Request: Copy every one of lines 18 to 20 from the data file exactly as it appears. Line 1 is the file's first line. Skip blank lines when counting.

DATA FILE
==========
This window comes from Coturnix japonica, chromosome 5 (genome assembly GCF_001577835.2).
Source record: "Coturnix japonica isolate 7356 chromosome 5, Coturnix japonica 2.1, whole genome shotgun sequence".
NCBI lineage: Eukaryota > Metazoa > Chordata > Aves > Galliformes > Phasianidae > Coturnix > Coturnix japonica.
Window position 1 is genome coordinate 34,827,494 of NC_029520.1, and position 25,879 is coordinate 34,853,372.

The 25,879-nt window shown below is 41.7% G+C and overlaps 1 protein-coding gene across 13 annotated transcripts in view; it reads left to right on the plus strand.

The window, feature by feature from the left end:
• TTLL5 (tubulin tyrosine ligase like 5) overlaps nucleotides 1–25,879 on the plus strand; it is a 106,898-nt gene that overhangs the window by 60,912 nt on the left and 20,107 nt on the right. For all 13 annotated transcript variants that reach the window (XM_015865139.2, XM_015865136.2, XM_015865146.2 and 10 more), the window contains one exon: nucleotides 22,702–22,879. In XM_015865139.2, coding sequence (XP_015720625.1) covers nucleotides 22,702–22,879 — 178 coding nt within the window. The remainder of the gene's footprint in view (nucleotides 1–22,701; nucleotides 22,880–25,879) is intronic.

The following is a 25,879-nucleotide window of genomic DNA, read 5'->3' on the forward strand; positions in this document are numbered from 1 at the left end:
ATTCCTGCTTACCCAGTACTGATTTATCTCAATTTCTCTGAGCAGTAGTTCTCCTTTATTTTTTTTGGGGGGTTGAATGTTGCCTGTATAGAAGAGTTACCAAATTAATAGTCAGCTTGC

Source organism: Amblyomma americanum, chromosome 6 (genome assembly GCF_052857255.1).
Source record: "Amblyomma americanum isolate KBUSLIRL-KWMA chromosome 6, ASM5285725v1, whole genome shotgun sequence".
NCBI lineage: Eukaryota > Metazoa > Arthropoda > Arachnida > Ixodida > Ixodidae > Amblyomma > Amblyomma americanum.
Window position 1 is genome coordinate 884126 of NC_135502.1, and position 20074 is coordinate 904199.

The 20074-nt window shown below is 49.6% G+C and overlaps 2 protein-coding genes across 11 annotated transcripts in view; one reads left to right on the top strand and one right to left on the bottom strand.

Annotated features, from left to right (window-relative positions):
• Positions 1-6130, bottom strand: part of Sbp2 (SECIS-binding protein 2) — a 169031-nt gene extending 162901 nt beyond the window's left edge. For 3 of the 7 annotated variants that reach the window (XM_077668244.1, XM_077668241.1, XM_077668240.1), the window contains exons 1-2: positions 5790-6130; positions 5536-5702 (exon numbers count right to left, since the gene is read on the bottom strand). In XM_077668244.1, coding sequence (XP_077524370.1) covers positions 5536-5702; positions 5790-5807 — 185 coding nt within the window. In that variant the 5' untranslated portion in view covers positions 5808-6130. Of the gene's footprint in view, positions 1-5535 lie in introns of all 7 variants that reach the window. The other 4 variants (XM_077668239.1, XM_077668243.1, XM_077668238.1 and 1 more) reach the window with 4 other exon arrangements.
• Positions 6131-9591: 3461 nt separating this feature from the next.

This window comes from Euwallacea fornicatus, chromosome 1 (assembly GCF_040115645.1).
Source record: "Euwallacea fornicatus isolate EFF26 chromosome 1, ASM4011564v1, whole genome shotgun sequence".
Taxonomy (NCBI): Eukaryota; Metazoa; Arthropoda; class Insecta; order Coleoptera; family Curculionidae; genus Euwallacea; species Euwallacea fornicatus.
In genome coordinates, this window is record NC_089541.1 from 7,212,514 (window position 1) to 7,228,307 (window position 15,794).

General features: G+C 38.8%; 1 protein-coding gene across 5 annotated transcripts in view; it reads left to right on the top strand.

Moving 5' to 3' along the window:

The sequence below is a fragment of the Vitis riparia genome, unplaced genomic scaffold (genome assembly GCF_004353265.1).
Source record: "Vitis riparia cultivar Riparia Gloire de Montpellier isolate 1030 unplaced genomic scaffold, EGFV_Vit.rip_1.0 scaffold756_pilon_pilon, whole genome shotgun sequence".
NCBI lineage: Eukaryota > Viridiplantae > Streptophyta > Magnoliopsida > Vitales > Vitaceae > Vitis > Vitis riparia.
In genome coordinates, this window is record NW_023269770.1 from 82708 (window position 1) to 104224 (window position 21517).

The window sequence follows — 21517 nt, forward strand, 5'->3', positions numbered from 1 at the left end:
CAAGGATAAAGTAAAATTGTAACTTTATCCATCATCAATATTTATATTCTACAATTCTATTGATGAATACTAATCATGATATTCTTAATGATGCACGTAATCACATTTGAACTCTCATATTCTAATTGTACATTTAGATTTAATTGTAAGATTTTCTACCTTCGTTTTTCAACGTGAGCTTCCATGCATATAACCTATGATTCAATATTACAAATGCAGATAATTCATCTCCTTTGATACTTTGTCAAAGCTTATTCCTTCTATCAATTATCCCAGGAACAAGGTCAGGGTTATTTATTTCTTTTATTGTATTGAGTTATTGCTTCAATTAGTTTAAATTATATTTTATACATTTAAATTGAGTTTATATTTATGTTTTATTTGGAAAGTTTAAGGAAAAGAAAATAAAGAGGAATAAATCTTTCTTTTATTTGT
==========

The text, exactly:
This window comes from Euwallacea fornicatus, chromosome 1 (assembly GCF_040115645.1).
Source record: "Euwallacea fornicatus isolate EFF26 chromosome 1, ASM4011564v1, whole genome shotgun sequence".
Taxonomy (NCBI): Eukaryota; Metazoa; Arthropoda; class Insecta; order Coleoptera; family Curculionidae; genus Euwallacea; species Euwallacea fornicatus.